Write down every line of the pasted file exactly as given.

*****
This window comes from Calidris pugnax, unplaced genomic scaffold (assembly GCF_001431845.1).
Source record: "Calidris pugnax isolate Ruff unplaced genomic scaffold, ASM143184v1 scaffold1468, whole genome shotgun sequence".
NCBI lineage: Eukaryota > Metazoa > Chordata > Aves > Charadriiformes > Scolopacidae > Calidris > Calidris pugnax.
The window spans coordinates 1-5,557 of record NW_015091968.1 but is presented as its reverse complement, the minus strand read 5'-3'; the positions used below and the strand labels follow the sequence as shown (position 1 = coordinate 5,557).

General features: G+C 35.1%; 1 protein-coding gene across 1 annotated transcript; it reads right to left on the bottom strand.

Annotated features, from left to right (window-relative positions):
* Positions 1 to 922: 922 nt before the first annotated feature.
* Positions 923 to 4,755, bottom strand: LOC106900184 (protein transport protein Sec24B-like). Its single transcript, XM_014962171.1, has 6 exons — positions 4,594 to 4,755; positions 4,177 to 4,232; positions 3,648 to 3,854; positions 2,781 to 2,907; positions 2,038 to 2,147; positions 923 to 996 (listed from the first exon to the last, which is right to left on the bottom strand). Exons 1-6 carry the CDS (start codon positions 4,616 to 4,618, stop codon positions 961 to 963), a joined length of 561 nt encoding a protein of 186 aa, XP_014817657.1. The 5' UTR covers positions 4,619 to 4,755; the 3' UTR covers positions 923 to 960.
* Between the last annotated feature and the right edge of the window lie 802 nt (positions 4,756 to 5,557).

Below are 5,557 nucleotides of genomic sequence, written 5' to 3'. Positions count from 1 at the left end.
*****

This window comes from Calidris pugnax, unplaced genomic scaffold (assembly GCF_001431845.1).
Source record: "Calidris pugnax isolate Ruff unplaced genomic scaffold, ASM143184v1 scaffold1468, whole genome shotgun sequence".
NCBI lineage: Eukaryota > Metazoa > Chordata > Aves > Charadriiformes > Scolopacidae > Calidris > Calidris pugnax.
The window spans coordinates 1-5,557 of record NW_015091968.1 but is presented as its reverse complement, the minus strand read 5'-3'; the positions used below and the strand labels follow the sequence as shown (position 1 = coordinate 5,557).

General features: G+C 35.1%; 1 protein-coding gene across 1 annotated transcript; it reads right to left on the bottom strand.

Annotated features, from left to right (window-relative positions):
* Positions 1 to 922: 922 nt before the first annotated feature.
* Positions 923 to 4,755, bottom strand: LOC106900184 (protein transport protein Sec24B-like). Its single transcript, XM_014962171.1, has 6 exons — positions 4,594 to 4,755; positions 4,177 to 4,232; positions 3,648 to 3,854; positions 2,781 to 2,907; positions 2,038 to 2,147; positions 923 to 996 (listed from the first exon to the last, which is right to left on the bottom strand). Exons 1-6 carry the CDS (start codon positions 4,616 to 4,618, stop codon positions 961 to 963), a joined length of 561 nt encoding a protein of 186 aa, XP_014817657.1. The 5' UTR covers positions 4,619 to 4,755; the 3' UTR covers positions 923 to 960.
* Between the last annotated feature and the right edge of the window lie 802 nt (positions 4,756 to 5,557).

Below are 5,557 nucleotides of genomic sequence, written 5' to 3'. Positions count from 1 at the left end.